Jun 16, 2009

Can You Design A Better Course Than Your Teacher?

America has a long-standing tradition of industrialization. We tend to standardize and implement on an ever-increasing scale with just about everything we involve ourselves in, from agriculture to automobiles. The same can be said for education. Parallels can be drawn to a batch-processing assembly line where lecture-driven classes turn out 25 students per classroom, per teacher, per 50 minute session.

Despite American efforts towards an industrialized system of education, graduation rates have stalled over the last 30 years. But if industrialization increases productivity exponentially, why do we see this stall?

One answer could be that the system in place simply does not work when brought to bear on the problems surrounding modern education. Industrialization is easy when one is creating a product. Shaping minds, however, is not quite as simple. An ever-increasing class size and a decreasing teacher-to-student ratio are both difficult barriers to circumvent. Kids feel as though they are stuck in a system that is simply putting them through the paces and pushing them towards a purpose-less graduation.

Myk Garn, Director of Educational Technology at the Southern Regional Educational Board, believes one solution lies with a form of individualized instruction coming not from teachers, but rather from the students themselves. “The more you standardize a process, the more it must also be individualized. The idea is mass-customization for effectiveness,” he explains. “What we know is that teachers are at the end of their ability to individualize instruction at some point around 25-30 students. But many smart minds believe students, using technology, which is inherently a 1:1 medium, guided by a teacher, can realistically individualize instruction themselves. We need to try this because if we want to make a significant difference in the success rate of students, we have to do something significantly different.”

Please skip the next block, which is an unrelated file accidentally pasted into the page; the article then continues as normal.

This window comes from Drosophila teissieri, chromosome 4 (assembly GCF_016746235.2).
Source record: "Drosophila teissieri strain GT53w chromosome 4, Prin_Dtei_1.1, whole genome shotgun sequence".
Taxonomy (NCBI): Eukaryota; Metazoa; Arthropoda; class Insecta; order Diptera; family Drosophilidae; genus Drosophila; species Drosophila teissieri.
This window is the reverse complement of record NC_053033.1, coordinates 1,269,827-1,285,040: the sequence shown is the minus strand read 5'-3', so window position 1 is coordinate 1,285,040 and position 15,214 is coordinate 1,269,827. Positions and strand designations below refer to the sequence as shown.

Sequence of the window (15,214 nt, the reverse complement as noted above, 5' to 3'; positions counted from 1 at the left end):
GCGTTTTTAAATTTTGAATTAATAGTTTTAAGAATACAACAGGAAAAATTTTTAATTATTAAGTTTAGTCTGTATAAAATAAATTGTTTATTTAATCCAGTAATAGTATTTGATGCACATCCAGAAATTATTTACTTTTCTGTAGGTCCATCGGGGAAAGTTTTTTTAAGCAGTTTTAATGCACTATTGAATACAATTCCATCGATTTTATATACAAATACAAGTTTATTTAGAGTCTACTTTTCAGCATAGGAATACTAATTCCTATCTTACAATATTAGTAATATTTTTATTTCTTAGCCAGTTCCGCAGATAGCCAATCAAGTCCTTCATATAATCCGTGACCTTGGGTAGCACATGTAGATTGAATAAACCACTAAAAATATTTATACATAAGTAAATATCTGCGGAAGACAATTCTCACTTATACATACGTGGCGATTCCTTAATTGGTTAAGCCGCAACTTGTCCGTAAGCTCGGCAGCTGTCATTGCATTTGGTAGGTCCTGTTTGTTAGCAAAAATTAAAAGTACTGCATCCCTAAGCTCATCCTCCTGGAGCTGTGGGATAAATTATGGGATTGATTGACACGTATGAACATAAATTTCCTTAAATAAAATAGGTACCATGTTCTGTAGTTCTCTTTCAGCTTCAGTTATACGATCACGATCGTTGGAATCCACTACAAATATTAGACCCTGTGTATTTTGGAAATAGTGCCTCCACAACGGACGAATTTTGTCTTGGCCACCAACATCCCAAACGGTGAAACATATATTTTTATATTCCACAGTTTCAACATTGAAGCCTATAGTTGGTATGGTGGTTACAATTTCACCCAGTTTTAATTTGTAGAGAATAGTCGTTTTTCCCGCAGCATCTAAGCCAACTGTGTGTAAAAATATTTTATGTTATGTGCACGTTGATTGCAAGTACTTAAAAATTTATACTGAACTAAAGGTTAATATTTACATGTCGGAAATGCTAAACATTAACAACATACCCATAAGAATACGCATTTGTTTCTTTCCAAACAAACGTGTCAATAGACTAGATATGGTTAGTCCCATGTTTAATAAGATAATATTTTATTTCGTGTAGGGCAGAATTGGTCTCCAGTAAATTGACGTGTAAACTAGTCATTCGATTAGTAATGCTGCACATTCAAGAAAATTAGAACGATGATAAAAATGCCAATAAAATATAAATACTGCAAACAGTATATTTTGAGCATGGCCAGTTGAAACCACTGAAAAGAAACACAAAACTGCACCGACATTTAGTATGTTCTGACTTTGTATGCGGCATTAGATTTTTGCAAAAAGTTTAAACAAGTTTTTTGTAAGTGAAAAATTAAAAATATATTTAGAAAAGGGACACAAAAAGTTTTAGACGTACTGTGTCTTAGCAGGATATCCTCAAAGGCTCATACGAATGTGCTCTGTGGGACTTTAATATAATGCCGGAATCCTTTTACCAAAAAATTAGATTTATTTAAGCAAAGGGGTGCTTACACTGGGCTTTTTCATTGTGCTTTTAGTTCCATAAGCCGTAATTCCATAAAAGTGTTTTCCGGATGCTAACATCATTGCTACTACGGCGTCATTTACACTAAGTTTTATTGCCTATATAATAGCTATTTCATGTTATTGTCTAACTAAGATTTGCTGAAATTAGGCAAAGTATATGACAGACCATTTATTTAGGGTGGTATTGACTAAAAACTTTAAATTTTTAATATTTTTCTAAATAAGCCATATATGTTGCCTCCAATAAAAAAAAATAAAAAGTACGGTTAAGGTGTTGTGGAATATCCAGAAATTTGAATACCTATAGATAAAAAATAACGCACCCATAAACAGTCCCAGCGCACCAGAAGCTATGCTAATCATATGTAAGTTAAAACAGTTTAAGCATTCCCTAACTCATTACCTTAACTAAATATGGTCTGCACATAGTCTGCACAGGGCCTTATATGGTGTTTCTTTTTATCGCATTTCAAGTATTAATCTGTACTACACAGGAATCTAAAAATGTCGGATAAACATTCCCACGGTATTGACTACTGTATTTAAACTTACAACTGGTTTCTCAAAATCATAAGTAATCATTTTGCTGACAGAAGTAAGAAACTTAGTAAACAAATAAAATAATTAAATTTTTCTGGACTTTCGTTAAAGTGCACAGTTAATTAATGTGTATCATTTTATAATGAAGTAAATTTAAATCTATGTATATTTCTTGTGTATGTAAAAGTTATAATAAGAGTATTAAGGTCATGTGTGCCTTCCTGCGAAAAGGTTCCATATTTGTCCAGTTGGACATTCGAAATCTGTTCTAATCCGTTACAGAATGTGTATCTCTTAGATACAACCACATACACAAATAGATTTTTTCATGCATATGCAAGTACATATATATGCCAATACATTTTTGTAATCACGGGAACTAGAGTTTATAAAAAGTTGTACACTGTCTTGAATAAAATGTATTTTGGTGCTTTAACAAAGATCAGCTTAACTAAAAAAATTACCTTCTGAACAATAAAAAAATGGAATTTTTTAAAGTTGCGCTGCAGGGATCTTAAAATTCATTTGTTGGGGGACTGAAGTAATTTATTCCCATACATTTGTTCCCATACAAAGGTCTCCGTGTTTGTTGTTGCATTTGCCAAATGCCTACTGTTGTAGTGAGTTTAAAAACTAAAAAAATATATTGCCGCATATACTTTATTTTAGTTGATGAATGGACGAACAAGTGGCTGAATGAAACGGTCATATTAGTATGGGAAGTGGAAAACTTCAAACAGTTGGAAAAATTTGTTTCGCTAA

Myk’s vision puts students at the helm, guiding the curriculum in a model that is student-driven as opposed to student-centered. It is the student, Myk proposes, that should be able to direct their own learning, passing on knowledge to their peers in ways that they see fit.

The tools to do just that are already in place. Modern technology gives the student the ability to create their very own learning objects and modules, driving the methodology towards higher efficacy in radical new ways.

This, of course, raises many questions. Where will the teacher fit into this equation? How will the students be guided so that accomplishment and achievement can be recognized and measured? What will this new model look like in the real world? Will students be better or worse equipped for the workforce?

With new possibilities comes new hurtles, but the most important question remains: can you design a better course than your teacher?

1 comment:

Jonathan Lopez said...

Some food for thought on this topic-